This is all anecdotal, so take it with a grain of salt - in my personal experience, the snap traps that I had to clean up after were against the wall and more importantly, in frequently traveled areas. Basically what Fiasco de Gama said. Also, if you do end up catching a rat, you probably shouldn't reuse the trap. I may have read this somewhere, or I may be talking out of my ass, but basically the rats can smell the stench of death on the traps. The also have several "regular" paths that they take, which is where you want your traps to go. However, if your trap hasn't been activated in a while, you should move the trap. Either the rats don't frequent that area, or they readjusted their paths to go around your trap. Also, glue traps are indeed effective as well. I remember one time I was sitting on my bed and I heard my (plastic and light) garbage can rattle infrequently. After a while, I actually see a rat (or mouse, I forget the difference)run across the floor, so I set some glue traps around, including behind my trash can. (My trash can is on a little ledge jutting out from my wall, so the only way anything could bump into the trash can is from behind.) Anyways, I somehow see the rat run around again and for some reason end up chasing this rat around and having it hide in different areas of my room - in the closet (tons of hiding spots under piles of clothes) and one of the corners, under a table, etc. So after 20 minutes of me physically and mentally wearing this rat down, I get tired myself and go back to my bed. Soon after, the garbage can starts rattling again, except it isn't so infrequent this time. The rat went back to its familiar route (behind the trash) not expecting my glue trap. I was too squeamish to kill it, so I tied it up in a trash bag and threw it away. (Pretty dickish thing to do there, I admit. I am a coward. So you probably shouldn't use glue traps unless you feel comfortable directly killing the mouse/rat.)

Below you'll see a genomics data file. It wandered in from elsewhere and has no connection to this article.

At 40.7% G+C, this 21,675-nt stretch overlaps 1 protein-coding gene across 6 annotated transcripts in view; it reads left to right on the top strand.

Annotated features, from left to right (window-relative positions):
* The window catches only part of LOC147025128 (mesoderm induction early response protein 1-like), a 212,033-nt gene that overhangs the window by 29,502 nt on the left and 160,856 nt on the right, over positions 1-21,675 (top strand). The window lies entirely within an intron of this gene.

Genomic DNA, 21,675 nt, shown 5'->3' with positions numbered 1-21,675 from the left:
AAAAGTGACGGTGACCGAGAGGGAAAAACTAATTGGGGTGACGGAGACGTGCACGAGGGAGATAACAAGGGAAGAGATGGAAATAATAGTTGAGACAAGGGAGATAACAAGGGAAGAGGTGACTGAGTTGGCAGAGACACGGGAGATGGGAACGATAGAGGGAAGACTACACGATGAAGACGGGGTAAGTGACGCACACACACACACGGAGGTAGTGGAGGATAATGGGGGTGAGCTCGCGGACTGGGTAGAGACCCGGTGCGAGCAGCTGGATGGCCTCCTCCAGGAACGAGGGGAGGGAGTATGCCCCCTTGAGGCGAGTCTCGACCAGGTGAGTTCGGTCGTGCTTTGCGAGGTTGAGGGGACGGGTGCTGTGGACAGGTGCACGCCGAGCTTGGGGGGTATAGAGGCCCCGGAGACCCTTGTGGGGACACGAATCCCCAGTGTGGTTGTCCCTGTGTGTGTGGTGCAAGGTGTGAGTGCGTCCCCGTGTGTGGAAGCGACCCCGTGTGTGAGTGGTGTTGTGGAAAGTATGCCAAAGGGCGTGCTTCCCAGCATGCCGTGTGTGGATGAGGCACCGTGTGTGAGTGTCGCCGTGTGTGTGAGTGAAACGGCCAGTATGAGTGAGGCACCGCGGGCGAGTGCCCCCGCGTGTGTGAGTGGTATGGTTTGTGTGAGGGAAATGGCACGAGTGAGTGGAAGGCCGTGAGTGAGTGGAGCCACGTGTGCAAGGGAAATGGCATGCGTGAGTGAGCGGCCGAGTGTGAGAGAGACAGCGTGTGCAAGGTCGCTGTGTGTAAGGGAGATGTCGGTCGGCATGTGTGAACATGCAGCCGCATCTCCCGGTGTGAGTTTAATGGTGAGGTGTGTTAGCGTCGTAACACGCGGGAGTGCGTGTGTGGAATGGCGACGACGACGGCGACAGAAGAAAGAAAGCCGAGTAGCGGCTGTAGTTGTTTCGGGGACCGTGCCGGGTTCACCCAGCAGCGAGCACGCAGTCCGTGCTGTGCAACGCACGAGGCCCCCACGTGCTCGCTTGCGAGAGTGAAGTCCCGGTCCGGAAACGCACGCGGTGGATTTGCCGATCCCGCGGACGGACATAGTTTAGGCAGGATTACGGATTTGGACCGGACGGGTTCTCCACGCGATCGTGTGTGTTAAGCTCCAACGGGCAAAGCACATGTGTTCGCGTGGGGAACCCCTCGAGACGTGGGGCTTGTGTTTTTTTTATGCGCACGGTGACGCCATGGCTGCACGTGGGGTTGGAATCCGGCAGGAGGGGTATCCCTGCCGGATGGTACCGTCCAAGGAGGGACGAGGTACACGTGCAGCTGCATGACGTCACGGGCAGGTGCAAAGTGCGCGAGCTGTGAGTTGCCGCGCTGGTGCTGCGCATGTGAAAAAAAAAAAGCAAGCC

posted by Qberting at 11:14 PM on November 29, 2012 [2 favorites]


Just a note about the glue traps, I knew someone that had the job of putting these out around a school and instead of shooting the rats or throwing them away alive, he used a big bucket of water to drown them.
posted by dottiechang at 11:36 PM on November 29, 2012


Try hazelnuts. No-fail where I come from.

[No mole has ever reached an attic. I'm intrigued what that really has been]
posted by Namlit at 12:21 AM on November 30, 2012


I had similar problems with spring traps, and couldn't get glue traps to work either. The electric traps work great, though. They're pricey but effective. They zap the mice (no lingering death), and cleanup is just a matter of picking up the trap and tilting it to let the victim slide out into the trash. Trap placement is key, as others have said. Salami worked better for me than cheese or peanut butter.
posted by zanni at 1:03 AM on November 30, 2012 [1 favorite]


If you do go the glue trap route I can tell you (and the eponysterical Mr. Yuck) how to kill a mouse quickly and humanely (and non-messily) because I slaughtered loads of the wee beasties for a genetics project at school. Push a pencil, pen, screwdriver or similar down on the back of its neck and hold it down firmly. Grab the tail near the root and yank it sharply downwards. It's a mousie equivalent of wringing a neck.
posted by Decani at 1:36 AM on November 30, 2012


I've always had great success with snap traps, and I like peanut butter for baits; but bacon is good too (surprise surprise). I haven't had problems re-using traps, and I agree that placing them on a mouse highway really helps. Glue traps are pretty nasty. Those live traps are all well and good, but you must actually kill the mice, not release them "humanely" so they become someone else's problem (we used to drown whatever ended up in the live trap).
posted by thylacinthine at 1:42 AM on November 30, 2012


Place traps along the paths that they're actually known to use (look for poop).

Do not use live traps unless you can get rid of the critters without making them someone else's problem. You cannot just let them go outside your house. They'll be back in through any opening they can find, and that can be an opening smaller than your finger can fit in. You cannot let them go near anyone else's house for the same reason.

We typically trap and release in the middle of a huge wooded park in the area. I would have to imagine that they typically end up being owl dinners, but we like to show the kids that we avoid unnecessary cruelty or killing.